At present, a definitive diagnosis of CTE is made on postmortem examination, using a battery of immunohistochemical markers to define pathognomonic histopathologic
Chronic traumatic encephalopathy (CTE) is a progressive and fatal brain disease that is associated with repeated traumatic brain injury (TBIs) including concussions and repeated blows to the head.
CTE can be said to resemble Alzheimer’s disease (AD)
Cognitively, CTE can be said to resemble Alzheimer’s disease (AD). However, CTE is not a degenerative disease like AD, but instead, it causes the brain to deteriorate over time. It is not yet known exactly what causes CTE. It is hypothesized that it could be due to repeated blows to the head.
What are the four stages of CTE?
CTE happens when the brain is not able to complete certain tasks that it should be able to do. It can happen if there is a stroke, a tumor, or a traumatic brain injury.
The four stages of CTE:
1. Mild (mild dementia), like Alzheimer’s disease
2. Moderate (moderate dementia), like Parkinson’s Disease
3. Severe (severe dementia), like Huntington’s disease
4. Chronic (chronic dementia), like ALS and frontotemporal dementia (FTD).
What are the early signs of CTE?
CTE (Chronic Traumatic Encephalopathy, or CTE) is a degenerative brain disease that can arise from multiple concussions. CTE is the leading cause of dementia and the most common cause of death in American football players who play at a professional level.
It usually affects their frontal lobes, causing memory problems and impaired reasoning, judgment, and personality. It can also affect other areas of the brain such as the hippocampus, which controls short-term memory.
It’s possible that mild TBI may cause people with CTE brain damage may show signs of another neurodegenerative disease, including Alzheimer’s disease, amyotrophic lateral sclerosis (ALS) — also known as Lou Gehrig’s disease — Parkinson’s disease or frontotemporal lobar degeneration (frontotemporal dementia). Repeated exposure to traumatic brain injury is thought to increase the risk of CTE
The symptoms of CTE are similar to those seen in Alzheimer’s disease (AD) but different enough for it to be considered its own condition. The long-term prognosis for players with CTE is unknown, but research has shown that no brain damage occurs after six months’ recovery from an injury to the brain.
After two years of recovery, it doesn’t take long-term damage and no further cognitive impairment is seen unless there are repeated concussions in adulthood.
Neuropsychologic testing is the standard for monitoring cognitive recovery after a concussion.
However, two studies suggest that abnormalities in visual-motor and motor cortex function persist after neuropsychologic testing has normalized. These tests did not involve the medial temporal lobe.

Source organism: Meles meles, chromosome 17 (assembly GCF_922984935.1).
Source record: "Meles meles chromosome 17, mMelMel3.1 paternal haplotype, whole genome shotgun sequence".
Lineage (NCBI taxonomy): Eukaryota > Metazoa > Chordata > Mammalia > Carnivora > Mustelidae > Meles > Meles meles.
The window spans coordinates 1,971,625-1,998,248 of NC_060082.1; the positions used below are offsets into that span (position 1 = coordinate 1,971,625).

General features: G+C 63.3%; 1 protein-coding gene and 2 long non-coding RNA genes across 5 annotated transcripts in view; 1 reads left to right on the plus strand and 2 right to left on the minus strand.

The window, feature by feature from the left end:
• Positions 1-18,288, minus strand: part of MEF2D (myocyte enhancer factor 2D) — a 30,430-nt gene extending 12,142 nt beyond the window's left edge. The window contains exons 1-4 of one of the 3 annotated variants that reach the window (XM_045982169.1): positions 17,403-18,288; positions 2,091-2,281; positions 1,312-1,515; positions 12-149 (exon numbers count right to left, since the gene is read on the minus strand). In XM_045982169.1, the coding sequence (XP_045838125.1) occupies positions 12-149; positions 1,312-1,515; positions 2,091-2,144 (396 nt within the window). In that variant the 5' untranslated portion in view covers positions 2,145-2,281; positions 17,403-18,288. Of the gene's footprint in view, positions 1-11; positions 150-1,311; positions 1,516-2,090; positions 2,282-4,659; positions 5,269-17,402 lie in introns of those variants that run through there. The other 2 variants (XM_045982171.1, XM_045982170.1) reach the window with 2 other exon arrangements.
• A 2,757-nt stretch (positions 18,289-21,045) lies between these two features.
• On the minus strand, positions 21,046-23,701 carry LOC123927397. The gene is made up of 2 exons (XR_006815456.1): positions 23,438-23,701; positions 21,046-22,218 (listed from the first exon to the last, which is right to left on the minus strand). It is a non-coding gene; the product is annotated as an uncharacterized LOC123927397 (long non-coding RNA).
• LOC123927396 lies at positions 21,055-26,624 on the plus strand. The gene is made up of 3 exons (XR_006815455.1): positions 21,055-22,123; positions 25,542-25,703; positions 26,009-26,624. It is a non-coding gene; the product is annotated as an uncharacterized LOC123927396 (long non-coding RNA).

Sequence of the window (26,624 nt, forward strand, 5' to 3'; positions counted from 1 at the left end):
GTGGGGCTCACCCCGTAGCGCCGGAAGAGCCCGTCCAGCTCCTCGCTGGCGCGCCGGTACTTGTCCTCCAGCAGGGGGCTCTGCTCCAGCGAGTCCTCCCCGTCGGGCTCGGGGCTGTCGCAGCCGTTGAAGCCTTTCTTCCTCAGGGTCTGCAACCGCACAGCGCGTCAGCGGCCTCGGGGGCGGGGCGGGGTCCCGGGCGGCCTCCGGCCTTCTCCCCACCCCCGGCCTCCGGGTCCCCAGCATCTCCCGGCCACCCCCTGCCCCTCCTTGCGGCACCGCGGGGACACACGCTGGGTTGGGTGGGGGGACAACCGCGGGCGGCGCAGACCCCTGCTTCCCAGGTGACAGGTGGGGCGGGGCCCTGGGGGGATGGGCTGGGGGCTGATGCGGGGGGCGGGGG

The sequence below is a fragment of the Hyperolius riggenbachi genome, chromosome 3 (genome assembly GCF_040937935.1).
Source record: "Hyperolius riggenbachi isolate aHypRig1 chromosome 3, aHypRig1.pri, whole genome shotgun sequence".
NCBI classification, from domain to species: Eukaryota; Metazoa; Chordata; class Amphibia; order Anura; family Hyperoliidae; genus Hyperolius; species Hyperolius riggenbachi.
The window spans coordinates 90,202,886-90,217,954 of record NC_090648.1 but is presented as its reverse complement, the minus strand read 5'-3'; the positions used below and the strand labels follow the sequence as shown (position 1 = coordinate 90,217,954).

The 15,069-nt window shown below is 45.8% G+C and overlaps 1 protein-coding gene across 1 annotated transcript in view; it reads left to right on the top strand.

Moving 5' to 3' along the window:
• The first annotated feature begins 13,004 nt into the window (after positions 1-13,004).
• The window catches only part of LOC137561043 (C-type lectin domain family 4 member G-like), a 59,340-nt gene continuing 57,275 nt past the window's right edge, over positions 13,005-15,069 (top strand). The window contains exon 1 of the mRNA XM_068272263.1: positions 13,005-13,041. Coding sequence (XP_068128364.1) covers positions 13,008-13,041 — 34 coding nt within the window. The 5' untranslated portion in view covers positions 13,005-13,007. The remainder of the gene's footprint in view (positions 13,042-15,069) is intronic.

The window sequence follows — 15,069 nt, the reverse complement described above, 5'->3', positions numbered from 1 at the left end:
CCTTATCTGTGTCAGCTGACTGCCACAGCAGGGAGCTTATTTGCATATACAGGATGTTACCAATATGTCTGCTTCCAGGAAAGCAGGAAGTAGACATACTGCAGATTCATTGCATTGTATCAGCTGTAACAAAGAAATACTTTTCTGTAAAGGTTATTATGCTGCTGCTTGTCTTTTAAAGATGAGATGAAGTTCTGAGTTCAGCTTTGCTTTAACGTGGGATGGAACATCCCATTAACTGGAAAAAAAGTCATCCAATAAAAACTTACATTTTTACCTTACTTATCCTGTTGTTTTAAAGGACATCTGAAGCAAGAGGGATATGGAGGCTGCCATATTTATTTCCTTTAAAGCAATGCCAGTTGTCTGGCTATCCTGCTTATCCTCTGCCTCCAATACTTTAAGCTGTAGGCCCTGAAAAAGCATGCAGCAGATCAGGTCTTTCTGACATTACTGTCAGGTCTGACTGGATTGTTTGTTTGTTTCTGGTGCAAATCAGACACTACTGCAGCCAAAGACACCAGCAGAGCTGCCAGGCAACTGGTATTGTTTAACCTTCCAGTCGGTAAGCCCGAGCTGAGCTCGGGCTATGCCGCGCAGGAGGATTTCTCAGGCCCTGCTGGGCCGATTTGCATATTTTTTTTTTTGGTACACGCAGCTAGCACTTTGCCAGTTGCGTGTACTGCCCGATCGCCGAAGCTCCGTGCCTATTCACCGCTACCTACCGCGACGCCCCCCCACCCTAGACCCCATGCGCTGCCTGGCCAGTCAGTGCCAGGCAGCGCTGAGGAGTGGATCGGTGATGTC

Slower recovery in patients with a second concussion was also seen and additional history of multiple concussions demonstrated accelerated declines. Further head injury studies, not including head injury fatalities like that often occur in combat associated concussions led researchers to believe that even more studies are required.
Basic science research is also ongoing. Brain injury medicine experiments in concussed rats demonstrated prolonged abnormalities in metabolic markers of brain activity.
Is CTE a progressive degenerative condition?
CTE is a progressive degenerative condition resulting from repetitive brain trauma/chronic brain injury events. CTE can be diagnosed at any age. Diagnosis can be done via brain MRI.
Does CTE affect the brain in an even more severe way than Alzheimer’s?
There is little debate about whether or not CTE affects the brain in a severe way. Anecdotal evidence suggests that cognitive decline does not occur until the later stages of CTE, with some individuals showing signs of cognitive impairment early on. Is this true for all people?
The answer to this question depends on what type of dementia you’re interested in. Neurodegenerative disorders like Alzheimer’s disease is a progressive neurological disorder that impacts memory, thinking, and judgment.
In contrast, CTE does not affect thought or judgment; it can cause paralysis and other symptoms similar to those of Alzheimer’s disease but without the cognitive decline that occurs with Alzheimer’s disease.
So, if you want to know whether an individual has CTE or not (and what stage they are at), you need to look at different types of dementia such as frontotemporal dementia (FTD) (a progressive condition affecting memory and thinking), vascular dementia (which affects the brain’s blood supply), and non-focal non-progressive dementias (NFCDs) (a type of “mini-Alzheimer’s).
These conditions are often associated with neurodegenerative diseases such as Parkinson’s disease, Huntington’s disease, amyotrophic lateral sclerosis/Parkinsonism, Lou Gehrig’s disease/ALS/ALS, and multiple sclerosis/MS.)
When do CTE symptoms start?
There are four stages to the repetitive head injury syndrome. It is important to watch for early signs of CTE. The repetitive head injury syndrome symptoms show up at different times for the injured person. CTE currently has no cure.
It is unclear whether the risk of suicide is being changed.
There are several risk factors that make some people more vulnerable to developing CTE than others, including the age at which they were first exposed to the head, the number of years of exposure, and genetics.
Boxing and CTE
Other terms for the condition included chronic boxer encephalopathy, boxer traumatic encephalopathy, boxer dementia, pugilistic dementia, boxing-related chronic traumatic brain injury (CTBI-B), and blow-drunk syndrome.
A concussion occurs when a blow to the head or a sudden jerk shakes your head, causing brain movement in the bony and rigid skull. This doesn’t mean a handful of concussions. Most people diagnosed with CTE suffered hundreds or thousands of head bumps from contact sports or military service over many years.